Tales of the Brothers Grimm, Drawings by Natalie Frank

Image of Natalie Frank: Tales of the Brothers Grimm
Release Date: 
May 26, 2015
Reviewed by: 

has all of the makings and quality to become a collector’s item . . .”

The Tales of the Brothers Grimm, Drawings by Natalie Frank goes beyond the mere intent of illustrating the stories, instead Frank creates paintings that inform us of the visceral power of the tales with carnivalesque bold colors, raw strokes, intense characters, and details reminiscent of Goya and Francis Bacon. Many of them border on the macabre and bizarre.

The brothers Grimm recorded, collected, and edited ancient folk tales that had existed for generations well before being published by the brothers in 1812. They reflect a legacy of storytelling, oral history, and the ability to externalize an emotional state through metaphor and symbolism. Similar to Greek mythology which takes internal truths and externalizes them in a very physical way, the tales of the brothers Grimm recount stories in a symbolic fashion that are often unusual, disturbing, and surreal. They make their point clearly and symbolically but in such a way that it is definitely for mature audiences, as they are replete with tales of child abuse, childbirth, rape, incest, cruelty, and murder.

The stories also give voice to the struggles of women in society through their status as wives, mothers, girls, or princesses. The volume contains essays, an entertaining introduction by the renowned expert professor Jack Zipes on the origin of the tales, as well as a fascinating Conversation about Visual Storytelling between Frank and famed movie and stage director Julie Taymor (Frida, The Tempest, Spider-Man: Turn Off the Dark, and The Lion King).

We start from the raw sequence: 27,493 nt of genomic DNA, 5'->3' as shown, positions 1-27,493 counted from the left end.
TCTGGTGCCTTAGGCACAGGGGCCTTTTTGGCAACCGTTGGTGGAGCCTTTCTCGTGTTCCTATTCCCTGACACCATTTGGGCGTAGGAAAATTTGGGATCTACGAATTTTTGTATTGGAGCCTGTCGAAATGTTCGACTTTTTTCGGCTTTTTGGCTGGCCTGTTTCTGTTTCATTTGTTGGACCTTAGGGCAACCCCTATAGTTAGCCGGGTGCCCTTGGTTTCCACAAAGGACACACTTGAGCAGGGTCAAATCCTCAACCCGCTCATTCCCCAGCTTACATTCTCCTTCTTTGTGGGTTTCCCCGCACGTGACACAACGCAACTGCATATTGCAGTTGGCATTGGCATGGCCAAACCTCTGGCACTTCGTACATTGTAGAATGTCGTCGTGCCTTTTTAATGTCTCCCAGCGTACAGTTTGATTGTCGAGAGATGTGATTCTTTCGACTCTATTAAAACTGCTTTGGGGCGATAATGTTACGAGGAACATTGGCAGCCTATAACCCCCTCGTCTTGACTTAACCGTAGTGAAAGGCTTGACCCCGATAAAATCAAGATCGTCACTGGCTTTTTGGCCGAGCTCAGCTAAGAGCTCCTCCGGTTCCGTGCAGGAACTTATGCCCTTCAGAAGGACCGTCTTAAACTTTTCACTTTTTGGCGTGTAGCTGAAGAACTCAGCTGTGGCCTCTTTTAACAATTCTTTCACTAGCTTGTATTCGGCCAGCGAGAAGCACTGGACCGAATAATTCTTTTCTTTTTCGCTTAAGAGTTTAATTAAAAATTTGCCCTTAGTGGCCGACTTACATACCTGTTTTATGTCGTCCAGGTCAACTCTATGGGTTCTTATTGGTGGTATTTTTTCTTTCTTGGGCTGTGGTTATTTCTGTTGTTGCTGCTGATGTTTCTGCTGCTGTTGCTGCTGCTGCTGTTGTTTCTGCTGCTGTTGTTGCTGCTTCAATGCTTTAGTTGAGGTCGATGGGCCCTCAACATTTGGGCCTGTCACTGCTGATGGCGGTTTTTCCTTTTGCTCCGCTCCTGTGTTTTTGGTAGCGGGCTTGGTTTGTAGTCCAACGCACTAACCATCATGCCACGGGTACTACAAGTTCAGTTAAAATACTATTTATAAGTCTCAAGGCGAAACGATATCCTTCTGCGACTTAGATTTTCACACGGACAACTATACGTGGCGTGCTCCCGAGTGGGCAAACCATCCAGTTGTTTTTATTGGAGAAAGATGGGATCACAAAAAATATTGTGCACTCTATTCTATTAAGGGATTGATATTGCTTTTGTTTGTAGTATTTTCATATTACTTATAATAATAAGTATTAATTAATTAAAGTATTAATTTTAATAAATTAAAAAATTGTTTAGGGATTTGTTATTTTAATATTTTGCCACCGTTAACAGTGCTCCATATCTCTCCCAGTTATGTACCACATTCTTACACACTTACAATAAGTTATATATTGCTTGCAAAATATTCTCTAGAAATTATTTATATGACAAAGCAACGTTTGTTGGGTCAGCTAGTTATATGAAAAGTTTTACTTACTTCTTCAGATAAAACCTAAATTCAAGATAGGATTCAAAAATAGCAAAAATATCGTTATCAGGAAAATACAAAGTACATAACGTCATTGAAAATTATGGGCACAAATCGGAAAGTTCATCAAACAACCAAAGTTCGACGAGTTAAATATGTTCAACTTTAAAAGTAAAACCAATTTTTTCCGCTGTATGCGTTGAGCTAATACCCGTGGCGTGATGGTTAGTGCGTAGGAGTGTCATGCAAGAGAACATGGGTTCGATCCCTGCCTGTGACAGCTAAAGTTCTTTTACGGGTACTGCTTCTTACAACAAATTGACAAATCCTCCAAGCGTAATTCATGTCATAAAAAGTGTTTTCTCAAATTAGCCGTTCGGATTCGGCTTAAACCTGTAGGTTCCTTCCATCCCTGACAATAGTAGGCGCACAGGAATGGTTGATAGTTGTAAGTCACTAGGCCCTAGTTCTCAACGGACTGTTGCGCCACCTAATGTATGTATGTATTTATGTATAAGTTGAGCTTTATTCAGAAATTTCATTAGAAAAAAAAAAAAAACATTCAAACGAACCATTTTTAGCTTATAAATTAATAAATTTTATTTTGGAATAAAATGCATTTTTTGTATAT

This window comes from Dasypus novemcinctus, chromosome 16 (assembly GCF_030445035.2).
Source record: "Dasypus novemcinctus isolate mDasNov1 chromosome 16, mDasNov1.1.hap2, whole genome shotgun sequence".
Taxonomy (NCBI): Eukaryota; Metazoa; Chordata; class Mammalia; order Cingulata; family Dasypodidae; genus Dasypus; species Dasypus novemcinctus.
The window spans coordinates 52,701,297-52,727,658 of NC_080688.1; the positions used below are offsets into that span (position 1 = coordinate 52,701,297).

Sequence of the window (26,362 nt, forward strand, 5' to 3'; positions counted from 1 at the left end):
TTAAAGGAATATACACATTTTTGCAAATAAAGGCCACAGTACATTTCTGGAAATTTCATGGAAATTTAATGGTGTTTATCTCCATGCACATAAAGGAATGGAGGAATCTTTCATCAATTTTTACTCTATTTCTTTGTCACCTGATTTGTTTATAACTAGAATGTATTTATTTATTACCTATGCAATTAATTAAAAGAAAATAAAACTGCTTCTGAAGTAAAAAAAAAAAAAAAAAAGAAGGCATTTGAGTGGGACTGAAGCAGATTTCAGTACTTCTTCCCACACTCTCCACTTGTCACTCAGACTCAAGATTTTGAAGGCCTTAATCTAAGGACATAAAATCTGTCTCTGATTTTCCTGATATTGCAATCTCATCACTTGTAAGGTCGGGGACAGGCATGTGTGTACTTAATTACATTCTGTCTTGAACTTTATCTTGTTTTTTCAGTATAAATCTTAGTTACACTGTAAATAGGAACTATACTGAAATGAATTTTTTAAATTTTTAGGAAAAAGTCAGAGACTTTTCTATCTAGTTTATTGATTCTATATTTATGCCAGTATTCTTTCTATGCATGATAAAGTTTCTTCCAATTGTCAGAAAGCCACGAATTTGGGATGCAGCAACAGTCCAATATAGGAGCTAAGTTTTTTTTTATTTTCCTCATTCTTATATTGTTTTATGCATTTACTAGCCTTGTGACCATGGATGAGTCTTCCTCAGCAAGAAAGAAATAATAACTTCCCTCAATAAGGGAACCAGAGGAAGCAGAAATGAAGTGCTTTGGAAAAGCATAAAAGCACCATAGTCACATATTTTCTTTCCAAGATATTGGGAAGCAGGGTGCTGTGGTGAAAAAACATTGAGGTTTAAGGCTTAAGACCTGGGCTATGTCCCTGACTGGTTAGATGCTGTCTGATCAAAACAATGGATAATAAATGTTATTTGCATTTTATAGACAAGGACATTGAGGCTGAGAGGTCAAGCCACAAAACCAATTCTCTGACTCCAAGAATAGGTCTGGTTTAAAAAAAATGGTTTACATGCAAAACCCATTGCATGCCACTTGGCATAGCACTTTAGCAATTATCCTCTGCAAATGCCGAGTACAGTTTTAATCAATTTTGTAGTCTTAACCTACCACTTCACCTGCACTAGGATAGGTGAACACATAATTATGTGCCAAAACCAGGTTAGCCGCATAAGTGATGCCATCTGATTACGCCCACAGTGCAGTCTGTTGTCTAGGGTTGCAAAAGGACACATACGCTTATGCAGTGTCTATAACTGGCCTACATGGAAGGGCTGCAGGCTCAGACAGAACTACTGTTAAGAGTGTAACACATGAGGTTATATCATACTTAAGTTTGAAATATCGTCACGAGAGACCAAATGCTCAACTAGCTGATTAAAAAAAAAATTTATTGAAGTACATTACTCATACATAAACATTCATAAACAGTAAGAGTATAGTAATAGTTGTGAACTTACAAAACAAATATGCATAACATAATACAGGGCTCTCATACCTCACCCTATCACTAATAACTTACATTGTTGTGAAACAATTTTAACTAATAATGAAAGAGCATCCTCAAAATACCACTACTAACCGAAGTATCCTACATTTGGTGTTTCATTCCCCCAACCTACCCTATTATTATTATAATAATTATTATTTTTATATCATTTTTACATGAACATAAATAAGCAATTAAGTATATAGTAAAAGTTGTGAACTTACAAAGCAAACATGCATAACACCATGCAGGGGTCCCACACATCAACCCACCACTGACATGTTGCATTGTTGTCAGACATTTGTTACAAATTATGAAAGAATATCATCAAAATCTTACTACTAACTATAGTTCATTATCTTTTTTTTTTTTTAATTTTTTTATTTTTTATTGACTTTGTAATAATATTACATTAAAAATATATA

From the gold stamped title on the cover to the illustrations throughout, this is an amazing volume with exceptional printing on heavy weight paper and remarkable color reproductions. It is a delight to read because the typesetting is so distinctive and clear.

Frank’s paintings complement the folktales and take the reader on a journey, page by page, that at times overwhelms the tales with her artistic vision. There are black and gray illustrations on virtually every page, in addition to the three-to-five full-page color illustrations for every one of the 36 selected stories; and color in the end sheets, frontispiece, and cover, which are a pleasure to view. The hues are vibrant. The artwork is extraordinary in its particularity and becomes an integral part of the stories, imparting a richness that is every bit equal to the bizarre and grotesque tales.

Tales of the Brothers Grimm, Drawings by Natalie Frank is an impressive tome with marvelous attention to detail.  Frank’s work is represented in private collections and museums in the United States. This book has all of the makings and quality to become a collector’s item for people who enjoy books that are beautifully printed and filled with commanding illustrations.